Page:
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2016 Phoenix Suns Prospect Profile: Denzel Valentine could be perfect fit at SF

Michigan State's Denzel Valentine would fit well in any rotation in the NBA, but his ceiling might be no higher than NBA rotation player.

Jasen Vinlove-USA TODAY Sports

If you are looking for a plug-and-play prospect to come out of this draft, look no further than Denzel Valentine from Michigan State.

Valentine was the NCAA's National Player of the Year for his work as a scorer, rebounder, defender and playmaker for the Spartans in 2015-16. He produced one of the most versatile and productive stat lines in NCAA history.


  • Height: 6'6" (in shoes, which are required to play NBA basketball)
  • Weight: 210
  • Age: 22 (will be 23 in November)
  • Wingspan: 6'10.75"
  • Agent: #notKlutch

Latest DX mock draft position



Valentine was the glue on the Michigan State team that exceeded expectations, providing scoring, playmaking and rebounding as well as solid defense all season long.

This guy is a player and a leader. His coach, Tom Izzo, couldn't stop raving about Valentine all last season and there was great reason.

Of all the prospects on the draft board, the 6'6" 22 year old Valentine could be voted the most likely to earn a productive rotation spot on a solid team from day one. He looks like a veteran and plays like one. He is the only player in the last 30 years to average 19 points, 7 rebounds and 7 assists per game, according to Penny Hardaway and Evan Turner are the closest comparisons over that time, in terms of productivity.

On a Suns team desperately in need of playmakers all over the floor, Valentine could provide that skill in spades from the wing. He has really great floor vision, knows how to set up teammates for scores and often finds a great scoring pass out of double and triple teams, showing that he's got great focus under duress.

Here's a triple double Valentine tossed up against Kansas this past year. Some of these passes couldn't have been made by anyone on the Suns this past year. And on the scoring end, that one-handed floater in the lane is a perfect way to score against more athletic defenders.

Watch the profile video made by Mike Schmitz for DX

But of course, there's another side to the story.


Valentine is most definitively NOT the next Penny Hardaway. Hardaway came out of college as an elite athlete who could do anything he wanted on the court and until he started having knee/injury issues that's exactly what Hardaway brought to the table.

Valentine is no Hardaway.

From a physical standpoint, Valentine has good size for either guard position, standing around 6'6 in shoes, with a long 6'10 wingspan. He has a heavy set frame that he's done his best to maximize, but will continually require toning as his career moves on, and is not a great athlete by any stretch, lacking much in the way of quickness and explosiveness.

He's also "old". Valentine will be 23 in November, while other prospects at his position will be a lot younger. Taurean Prince will be 22 all next season, Timothe Luwawu will be 21 and Jaylen Brown will be 20.

When it comes to Valentine, you're likely seeing the best he's going to get right now.

Let's take a look at those weaknesses more closely, thanks to DX.

Player comparisons

It's lazy to compare NBA prospects to NBA veterans. But I'm lazy, so let's do it anyway.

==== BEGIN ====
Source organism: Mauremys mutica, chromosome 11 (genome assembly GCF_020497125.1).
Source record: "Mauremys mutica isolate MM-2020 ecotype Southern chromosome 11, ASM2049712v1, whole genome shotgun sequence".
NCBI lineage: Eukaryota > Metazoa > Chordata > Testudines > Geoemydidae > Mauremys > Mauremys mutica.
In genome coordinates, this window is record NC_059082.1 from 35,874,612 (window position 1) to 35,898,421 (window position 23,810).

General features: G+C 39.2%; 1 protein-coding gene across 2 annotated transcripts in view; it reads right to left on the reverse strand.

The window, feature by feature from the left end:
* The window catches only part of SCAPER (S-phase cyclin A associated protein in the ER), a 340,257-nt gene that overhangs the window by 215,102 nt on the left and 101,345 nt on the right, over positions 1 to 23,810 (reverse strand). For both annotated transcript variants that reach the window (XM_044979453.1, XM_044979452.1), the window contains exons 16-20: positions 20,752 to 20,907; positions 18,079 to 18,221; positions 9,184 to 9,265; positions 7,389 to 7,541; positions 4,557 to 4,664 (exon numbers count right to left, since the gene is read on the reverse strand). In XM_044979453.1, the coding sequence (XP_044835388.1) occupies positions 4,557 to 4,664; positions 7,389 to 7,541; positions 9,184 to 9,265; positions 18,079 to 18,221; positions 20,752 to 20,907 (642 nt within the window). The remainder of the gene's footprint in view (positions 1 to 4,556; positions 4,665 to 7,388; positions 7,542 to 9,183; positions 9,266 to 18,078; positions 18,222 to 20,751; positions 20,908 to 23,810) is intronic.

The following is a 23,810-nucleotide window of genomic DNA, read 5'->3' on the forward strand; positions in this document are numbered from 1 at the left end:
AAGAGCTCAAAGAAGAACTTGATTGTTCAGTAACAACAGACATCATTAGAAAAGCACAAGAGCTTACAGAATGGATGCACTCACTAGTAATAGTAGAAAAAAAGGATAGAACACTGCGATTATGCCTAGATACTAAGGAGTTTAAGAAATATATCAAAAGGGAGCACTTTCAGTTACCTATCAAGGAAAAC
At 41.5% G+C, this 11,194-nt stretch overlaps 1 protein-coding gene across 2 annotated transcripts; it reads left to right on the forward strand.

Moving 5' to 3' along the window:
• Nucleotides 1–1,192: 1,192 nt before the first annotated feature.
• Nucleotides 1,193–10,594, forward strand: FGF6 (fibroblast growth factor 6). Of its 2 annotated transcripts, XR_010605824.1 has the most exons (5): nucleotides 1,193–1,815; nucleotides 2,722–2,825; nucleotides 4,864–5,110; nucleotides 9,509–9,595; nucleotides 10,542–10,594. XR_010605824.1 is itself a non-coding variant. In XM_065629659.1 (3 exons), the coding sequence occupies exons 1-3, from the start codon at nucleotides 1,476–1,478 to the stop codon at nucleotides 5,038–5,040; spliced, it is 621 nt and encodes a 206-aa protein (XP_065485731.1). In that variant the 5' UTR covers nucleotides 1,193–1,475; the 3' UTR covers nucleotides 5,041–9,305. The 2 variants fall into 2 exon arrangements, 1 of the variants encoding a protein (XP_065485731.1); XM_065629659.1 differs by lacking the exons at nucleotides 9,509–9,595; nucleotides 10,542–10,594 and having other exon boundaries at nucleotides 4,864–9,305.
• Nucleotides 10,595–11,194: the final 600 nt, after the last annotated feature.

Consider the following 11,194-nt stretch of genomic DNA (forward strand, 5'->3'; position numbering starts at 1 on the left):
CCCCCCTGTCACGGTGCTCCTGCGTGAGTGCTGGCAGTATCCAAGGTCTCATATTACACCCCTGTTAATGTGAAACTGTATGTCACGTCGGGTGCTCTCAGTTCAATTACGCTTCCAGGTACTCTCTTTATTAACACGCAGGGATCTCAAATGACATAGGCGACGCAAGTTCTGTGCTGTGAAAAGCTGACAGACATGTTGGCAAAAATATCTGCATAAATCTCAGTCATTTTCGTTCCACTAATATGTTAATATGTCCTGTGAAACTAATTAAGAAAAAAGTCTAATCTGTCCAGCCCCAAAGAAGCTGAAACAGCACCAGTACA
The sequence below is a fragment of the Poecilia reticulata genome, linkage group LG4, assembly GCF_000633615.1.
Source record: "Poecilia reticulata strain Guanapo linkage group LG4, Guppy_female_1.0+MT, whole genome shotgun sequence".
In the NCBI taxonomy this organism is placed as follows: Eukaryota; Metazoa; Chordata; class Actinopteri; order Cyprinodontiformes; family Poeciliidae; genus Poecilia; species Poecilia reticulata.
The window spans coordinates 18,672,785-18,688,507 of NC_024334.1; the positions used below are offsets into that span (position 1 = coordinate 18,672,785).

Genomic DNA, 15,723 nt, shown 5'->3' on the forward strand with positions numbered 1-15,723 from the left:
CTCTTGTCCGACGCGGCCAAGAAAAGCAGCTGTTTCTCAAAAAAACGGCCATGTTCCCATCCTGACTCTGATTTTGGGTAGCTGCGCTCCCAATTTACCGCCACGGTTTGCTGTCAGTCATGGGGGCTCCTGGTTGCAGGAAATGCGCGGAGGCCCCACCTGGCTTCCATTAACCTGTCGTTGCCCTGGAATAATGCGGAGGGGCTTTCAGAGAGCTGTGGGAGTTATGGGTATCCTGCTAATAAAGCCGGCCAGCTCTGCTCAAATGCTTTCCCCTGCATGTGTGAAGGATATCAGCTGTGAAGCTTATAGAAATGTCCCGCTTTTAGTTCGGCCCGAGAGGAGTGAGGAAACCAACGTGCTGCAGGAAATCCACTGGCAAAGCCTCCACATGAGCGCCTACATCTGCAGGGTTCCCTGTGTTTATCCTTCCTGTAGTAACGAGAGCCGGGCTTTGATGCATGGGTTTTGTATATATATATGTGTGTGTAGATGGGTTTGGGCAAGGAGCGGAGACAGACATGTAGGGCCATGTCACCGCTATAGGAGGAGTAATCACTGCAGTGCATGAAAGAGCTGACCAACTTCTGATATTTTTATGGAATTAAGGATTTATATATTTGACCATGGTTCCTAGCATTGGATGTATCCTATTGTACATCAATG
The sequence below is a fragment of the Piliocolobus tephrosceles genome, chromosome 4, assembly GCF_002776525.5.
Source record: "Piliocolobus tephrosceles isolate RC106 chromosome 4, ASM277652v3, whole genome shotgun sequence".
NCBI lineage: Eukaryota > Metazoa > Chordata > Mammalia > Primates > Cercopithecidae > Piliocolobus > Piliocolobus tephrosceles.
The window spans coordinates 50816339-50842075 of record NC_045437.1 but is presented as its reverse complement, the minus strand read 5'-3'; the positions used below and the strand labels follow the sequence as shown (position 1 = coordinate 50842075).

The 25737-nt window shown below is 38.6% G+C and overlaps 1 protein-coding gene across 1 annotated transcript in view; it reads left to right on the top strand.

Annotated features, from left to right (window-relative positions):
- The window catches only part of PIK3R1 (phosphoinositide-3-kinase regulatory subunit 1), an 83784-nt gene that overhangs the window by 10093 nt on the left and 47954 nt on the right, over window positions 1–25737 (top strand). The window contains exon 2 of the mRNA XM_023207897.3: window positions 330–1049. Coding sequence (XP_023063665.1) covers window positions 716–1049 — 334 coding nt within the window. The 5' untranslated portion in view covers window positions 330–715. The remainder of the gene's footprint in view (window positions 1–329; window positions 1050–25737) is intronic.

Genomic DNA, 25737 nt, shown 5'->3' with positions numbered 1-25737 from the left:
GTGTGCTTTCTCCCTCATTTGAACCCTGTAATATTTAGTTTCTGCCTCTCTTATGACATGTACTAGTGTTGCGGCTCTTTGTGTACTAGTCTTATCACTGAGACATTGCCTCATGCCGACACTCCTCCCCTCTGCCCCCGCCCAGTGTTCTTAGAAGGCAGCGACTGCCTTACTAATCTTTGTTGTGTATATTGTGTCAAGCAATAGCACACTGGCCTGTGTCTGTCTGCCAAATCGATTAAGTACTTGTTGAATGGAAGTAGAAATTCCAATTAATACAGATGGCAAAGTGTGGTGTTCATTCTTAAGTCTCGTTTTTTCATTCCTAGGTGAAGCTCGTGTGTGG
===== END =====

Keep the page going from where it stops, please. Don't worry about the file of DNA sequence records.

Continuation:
Valentine's physical profile might better resemble Jared Dudley than Penny Hardaway. Once I had that vision, I've been unable to shake it. Valentine will spend his whole career working to stay in shape, and having to figure out smart ways to play defense in a league with players a lot more athletic and talented than he. Dudley figured it out - even becoming, at one point, a defender to rely on. Remember when Dudley was considered a good option to defend the league's best wings?

A player Valentine better resembles as a player, though, is Evan Turner. Turner, a one-time #2 overall pick who now appears to have reached his career apex as a role player on a playoff team (Celtics), has made a career of being pretty good at passing, pretty good at rebounding (for his position) and pretty good at scoring when expected to score.

Where Valentine projects better than Turner though is in shooting. Valentine made 44% of his threes last year on 7.5 attempts per game. He will be able to stretch the floor from day one, an area where Turner really struggled his whole career.

Fit with the Suns

If you ascribe to the theory that the Suns just need to get healthy and their current roster makeup only needs some tweaking to make the playoffs, then Valentine is a perfect prospect for the next three years or so.

If you slot Valentine's passing, shooting and versatility into a lineup that features score-first guards like Eric Bledsoe and Brandon Knight, maybe the Suns will actually have a mid-pack assist ratio. The Suns really could use some passing and playmaking from the three spot, in a rotation with T.J. Warren.

With Valentine on the team, you don't have to dip into free agency to overpay for Nicolas Batum or Harrison Barnes. Valentine is a plug-and-play guy who can get 20+ minutes a night from day one and mix and match on the wing with various lineups including any of Warren, P.J. Tucker, Devin Booker, Brandon Knight and Eric Bledsoe. He can be the PG, SG or SF, or even a PF in some small-small lineups.

But if you're a 'rebuild' proponent who's looking for prospects with the highest NBA ceiling, then drafting a kid to play small forward who's already 23 in November is not the smartest choice. And placing Valentine next to Booker on the wing would make the Suns a virtual sieve on defense.

I'm more in the latter camp than anything, so I'd pass on Valentine in favor of an SF who can defend, shoot and score and won't reach his athletic peak for years.

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